Learn to differentiate between a hobby gamer and an addicted gamer.
Video games can have a positive significance effect on people. They can arouse a player’s sense of curiosity and enjoyment, as well as improve people’s coordination, problem-solving skills, memory, concentration and reflexes.
Gamers tend to agree. “Personally, I think games help me to process and do things faster,” said Chhun Sreykunsocheata, a 13-year-old gamer. “I think I have become more flexible because of playing games, too.”
Advancements in technology have made playing games easier, with players now able to use a desktop, television-set or even a smartphone to access a game. Smartphones have allowed gamers to play anywhere, anytime.
According to the Global Games Market Report 2019, there are 2.5 billion gamers in the world – accounting for around 30% of the entire population. Mobiles are also now the console of choice, with almost half of gamers playing on a smart device.
“I spend an average of 2 or 3 hours on games per day,” said Sreykunsocheata. “I don’t think I’m addicted to games. I play games often, but I can go without them.”
Although games can be enjoyable and have benefits, anything to an extreme can cause problems.
There is a clear line between a hobby gamer and an addicted gamer. When you are a hobby gamer, it is not imperative that you have to be playing games all the time – you still can live a normal life. Hobby gamers can still manage a normal social life and hang out with friends and family members.
That does not apply to those who are addicted to video games. People with video game addiction are not entirely different from those with alcohol or drug addiction. They are likely to:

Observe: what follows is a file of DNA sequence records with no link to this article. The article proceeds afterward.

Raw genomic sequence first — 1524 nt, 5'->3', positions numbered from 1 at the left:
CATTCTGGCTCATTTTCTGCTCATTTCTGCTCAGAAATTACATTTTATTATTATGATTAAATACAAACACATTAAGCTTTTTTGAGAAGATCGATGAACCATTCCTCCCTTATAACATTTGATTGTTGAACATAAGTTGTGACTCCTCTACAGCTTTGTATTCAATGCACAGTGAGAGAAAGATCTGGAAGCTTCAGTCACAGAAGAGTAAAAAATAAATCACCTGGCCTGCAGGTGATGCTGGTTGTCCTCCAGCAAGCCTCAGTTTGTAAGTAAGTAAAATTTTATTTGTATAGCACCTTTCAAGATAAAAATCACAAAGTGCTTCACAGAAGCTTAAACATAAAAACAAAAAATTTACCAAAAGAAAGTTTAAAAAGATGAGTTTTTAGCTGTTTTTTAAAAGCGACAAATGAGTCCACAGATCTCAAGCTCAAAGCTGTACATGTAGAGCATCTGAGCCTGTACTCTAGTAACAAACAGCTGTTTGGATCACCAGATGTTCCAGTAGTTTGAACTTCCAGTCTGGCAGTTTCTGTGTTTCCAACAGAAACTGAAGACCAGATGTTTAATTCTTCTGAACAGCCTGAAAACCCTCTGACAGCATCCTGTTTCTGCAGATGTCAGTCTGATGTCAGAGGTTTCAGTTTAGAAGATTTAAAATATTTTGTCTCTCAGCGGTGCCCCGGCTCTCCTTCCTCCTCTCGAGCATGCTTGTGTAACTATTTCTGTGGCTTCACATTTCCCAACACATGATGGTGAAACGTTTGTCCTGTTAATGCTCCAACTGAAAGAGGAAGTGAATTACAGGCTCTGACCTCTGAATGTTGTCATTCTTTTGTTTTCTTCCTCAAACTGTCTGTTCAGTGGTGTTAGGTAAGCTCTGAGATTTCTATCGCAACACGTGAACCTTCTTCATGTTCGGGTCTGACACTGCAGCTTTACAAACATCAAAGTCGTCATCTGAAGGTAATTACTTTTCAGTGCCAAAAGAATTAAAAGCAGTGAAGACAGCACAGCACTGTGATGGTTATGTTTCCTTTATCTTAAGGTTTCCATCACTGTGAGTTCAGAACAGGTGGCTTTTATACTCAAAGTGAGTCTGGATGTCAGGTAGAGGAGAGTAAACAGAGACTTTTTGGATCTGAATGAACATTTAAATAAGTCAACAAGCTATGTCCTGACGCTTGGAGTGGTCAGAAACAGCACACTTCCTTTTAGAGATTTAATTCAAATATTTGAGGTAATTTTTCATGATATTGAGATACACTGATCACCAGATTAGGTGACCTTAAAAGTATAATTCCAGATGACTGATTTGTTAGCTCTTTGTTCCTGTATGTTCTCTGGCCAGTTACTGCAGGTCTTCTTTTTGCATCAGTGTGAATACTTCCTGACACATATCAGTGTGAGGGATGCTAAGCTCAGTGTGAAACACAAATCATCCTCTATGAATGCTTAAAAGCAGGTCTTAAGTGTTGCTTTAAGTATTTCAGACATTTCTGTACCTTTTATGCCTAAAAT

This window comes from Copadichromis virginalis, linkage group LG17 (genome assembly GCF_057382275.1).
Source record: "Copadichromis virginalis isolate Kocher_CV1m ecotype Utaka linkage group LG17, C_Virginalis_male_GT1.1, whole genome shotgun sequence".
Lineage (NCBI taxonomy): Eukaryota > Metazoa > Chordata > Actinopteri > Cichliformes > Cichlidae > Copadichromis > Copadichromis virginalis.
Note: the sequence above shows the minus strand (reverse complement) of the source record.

- Think about games all the time or most of the time
- Get annoyed or frustrated when they cannot play
- Need to spend increased amounts of time playing to feel good
- Not able to quit gaming or reduce their playing time
- Not enjoy their previous interests and hobbies
- Get into problems in school, their workplace or at home
- Lie to people about time spent on gaming
- Use gaming to ease bad moods
- Choose to carry on playing, despite noticing the above signs
- Develop tiredness and poor personal hygiene
In 2019, the World Health Organization (WHO) recognized video game addiction as a type of behavior disorder’. It becomes a gaming disorder when playing overtakes all other interests and when the desire to play continues despite the negative consequences. In order for someone to be diagnosed with gaming disorder, that person must show this type of behavior for more than 12 months.
The decision by the WHO faced backlash, because gaming addiction is controversial. The WHO stated that the disorder affected around 3% of gamers, while the Associated Press found that it can be as low as 1%. Some experts believe more research is needed to understand and classify it as a condition. The disorder, however, can have a disrupting effect on those that are affected by it.
“I used to play video games for days straight, without sleep”, said 38-year-old Khat Chivoin. He said he spent most of his time on adventure games, such as JX and Dota. Games had been his first priority – friends, family and work came after. He knew it was problematic, but he couldn’t help it because he loved it so much.
“Last year, I realized I was addicted to gaming, as people would always comment on my habit,” said Chivoin. “Due to my age and responsibilities, I’ve been trying to cut down on gaming. I only play when I have free time and I’m now trying to play mobile rather than desktop games.”
It was hard for Chivoin at first but he now plays an average of four hours a day and only when he has the time. He attempted to reduce his gaming when he started to notice the negative impact it was having on his life, which included heart problems and a lack of social interaction. “Whenever I was playing games and someone interrupted me, I would get really angry back then,” he admitted.
This post is also available in: KH